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Yurok tribal member Linda Cooley came back home to northern California after a stint in Texas to head up Mad River Brewery, a tribal enterprise purchased in 2019 by the Tribe’s Yurok Agricultural Corporation.  

 In the time since, Cooley has been busy leading the enterprise through partnerships with the California State Parks department, the San Francisco Giants, and the Iowa Tribe of Nebraska’s Grey Snow Management Solutions. The latter partnership has borne fruit — or rather, corn — in the form of Mad River’s latest product: Maize Goddess Indigenous Ale.

The ale uses red corn that’s regeneratively grown by the Iowa Tribe as a chief ingredient in a light lager, making it what is thought to be the first beer to specifically center an Indigenous-grown ingredient in its creation. That type of tribal collaboration needs to be less rare, Cooley said.  

“This is my favorite project I've ever worked on in my entire career,” Cooley told Tribal Business News. “I think it could be the most meaningful and close to home, and I think it’s going to help other tribal breweries look into using tribal ingredients, and who knows where it could go from there?”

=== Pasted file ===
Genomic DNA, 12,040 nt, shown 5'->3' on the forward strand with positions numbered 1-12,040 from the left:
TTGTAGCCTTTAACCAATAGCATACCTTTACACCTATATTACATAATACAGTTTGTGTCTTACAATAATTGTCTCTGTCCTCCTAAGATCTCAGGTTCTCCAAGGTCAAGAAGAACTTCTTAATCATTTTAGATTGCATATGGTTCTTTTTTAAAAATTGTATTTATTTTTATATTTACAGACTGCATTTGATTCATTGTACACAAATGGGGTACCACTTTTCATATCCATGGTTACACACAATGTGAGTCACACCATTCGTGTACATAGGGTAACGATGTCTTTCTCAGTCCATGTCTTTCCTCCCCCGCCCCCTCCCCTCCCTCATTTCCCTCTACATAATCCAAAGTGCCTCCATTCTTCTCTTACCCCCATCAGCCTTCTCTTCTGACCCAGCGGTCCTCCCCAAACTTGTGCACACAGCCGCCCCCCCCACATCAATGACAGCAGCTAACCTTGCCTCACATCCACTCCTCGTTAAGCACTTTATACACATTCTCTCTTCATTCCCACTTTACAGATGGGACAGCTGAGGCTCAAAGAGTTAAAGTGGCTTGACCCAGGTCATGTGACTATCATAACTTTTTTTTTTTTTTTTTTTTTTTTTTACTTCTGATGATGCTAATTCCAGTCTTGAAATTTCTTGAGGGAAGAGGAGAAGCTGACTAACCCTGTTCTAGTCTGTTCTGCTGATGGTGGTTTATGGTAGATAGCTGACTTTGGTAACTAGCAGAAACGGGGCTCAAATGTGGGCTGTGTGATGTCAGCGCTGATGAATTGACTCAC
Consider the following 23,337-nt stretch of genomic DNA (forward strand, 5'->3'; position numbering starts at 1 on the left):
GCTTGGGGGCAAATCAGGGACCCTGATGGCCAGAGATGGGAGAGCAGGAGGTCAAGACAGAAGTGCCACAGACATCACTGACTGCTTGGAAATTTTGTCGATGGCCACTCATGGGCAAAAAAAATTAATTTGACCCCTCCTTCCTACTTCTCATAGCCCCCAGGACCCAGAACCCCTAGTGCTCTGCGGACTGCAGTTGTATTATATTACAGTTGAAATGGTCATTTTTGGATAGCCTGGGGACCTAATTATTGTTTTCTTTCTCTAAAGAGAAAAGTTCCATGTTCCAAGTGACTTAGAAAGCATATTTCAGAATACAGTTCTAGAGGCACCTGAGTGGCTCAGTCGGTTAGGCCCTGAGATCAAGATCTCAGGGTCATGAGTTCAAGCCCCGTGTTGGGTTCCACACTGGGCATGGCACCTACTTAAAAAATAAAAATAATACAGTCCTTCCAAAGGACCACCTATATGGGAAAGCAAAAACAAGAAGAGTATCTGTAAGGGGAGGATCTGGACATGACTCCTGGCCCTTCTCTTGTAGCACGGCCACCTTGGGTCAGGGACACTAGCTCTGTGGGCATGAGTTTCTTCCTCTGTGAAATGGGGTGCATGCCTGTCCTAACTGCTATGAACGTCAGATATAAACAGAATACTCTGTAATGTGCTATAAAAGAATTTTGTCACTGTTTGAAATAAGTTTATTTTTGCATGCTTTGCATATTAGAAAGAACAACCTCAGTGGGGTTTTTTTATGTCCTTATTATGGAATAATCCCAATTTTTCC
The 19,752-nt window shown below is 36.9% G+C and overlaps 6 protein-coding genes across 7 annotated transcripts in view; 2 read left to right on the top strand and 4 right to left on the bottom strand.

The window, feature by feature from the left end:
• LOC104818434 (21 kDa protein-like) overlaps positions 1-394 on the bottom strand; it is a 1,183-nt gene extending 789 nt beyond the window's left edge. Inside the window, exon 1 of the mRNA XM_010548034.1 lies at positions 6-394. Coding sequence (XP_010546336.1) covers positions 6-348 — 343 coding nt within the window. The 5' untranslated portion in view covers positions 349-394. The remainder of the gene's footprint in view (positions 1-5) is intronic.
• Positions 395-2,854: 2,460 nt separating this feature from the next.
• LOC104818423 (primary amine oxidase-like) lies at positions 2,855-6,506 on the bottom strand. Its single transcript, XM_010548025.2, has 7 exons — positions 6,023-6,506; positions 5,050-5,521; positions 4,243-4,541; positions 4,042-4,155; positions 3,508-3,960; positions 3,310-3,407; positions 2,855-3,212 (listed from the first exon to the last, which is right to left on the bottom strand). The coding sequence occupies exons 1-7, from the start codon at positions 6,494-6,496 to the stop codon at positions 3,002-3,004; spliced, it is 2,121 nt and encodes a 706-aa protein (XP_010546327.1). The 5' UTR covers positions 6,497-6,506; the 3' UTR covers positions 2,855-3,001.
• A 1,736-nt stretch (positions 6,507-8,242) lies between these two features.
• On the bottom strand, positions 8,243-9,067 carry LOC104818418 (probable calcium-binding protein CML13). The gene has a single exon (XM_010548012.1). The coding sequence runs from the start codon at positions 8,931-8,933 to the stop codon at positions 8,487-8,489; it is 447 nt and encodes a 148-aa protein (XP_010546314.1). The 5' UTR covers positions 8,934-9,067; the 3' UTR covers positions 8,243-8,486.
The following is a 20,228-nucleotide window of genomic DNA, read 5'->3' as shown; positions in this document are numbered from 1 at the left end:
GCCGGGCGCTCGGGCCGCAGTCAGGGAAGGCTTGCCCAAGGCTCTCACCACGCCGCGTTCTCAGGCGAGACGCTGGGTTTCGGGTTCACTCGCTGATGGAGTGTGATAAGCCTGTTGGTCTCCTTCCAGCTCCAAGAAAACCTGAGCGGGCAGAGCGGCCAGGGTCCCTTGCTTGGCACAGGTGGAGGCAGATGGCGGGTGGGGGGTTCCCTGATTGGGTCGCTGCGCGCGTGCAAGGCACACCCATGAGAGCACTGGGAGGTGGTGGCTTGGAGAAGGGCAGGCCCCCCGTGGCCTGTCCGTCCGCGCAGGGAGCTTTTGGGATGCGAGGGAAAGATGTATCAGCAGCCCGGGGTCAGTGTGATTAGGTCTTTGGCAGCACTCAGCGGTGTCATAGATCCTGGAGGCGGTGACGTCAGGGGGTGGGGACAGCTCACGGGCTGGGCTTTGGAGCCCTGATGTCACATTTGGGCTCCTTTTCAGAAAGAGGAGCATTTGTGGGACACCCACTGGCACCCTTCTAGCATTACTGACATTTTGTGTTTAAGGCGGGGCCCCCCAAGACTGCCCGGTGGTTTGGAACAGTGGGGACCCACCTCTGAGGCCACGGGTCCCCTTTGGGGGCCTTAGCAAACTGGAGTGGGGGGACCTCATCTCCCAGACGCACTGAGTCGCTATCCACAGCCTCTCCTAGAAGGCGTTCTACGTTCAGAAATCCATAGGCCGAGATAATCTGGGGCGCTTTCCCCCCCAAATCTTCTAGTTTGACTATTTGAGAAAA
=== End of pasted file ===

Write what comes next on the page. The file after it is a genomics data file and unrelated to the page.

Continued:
Cooley chatted with Tribal Business News to discuss Maize Goddess’ debut, how Mad River arrived at its name, and what the brewery’s partnerships mean for their relationships across the state — and across Indian Country.  

You’re partnering with a local festival to debut your new beer, is that right?

Yeah, we have a local festival here in Humboldt County — we have one of the largest oyster farming communities in North America here. During the pandemic, the festival had kind of gone awry with all the limitations, so we've been working with the organizers for the last couple years to put together an event for the community to get together and enjoy.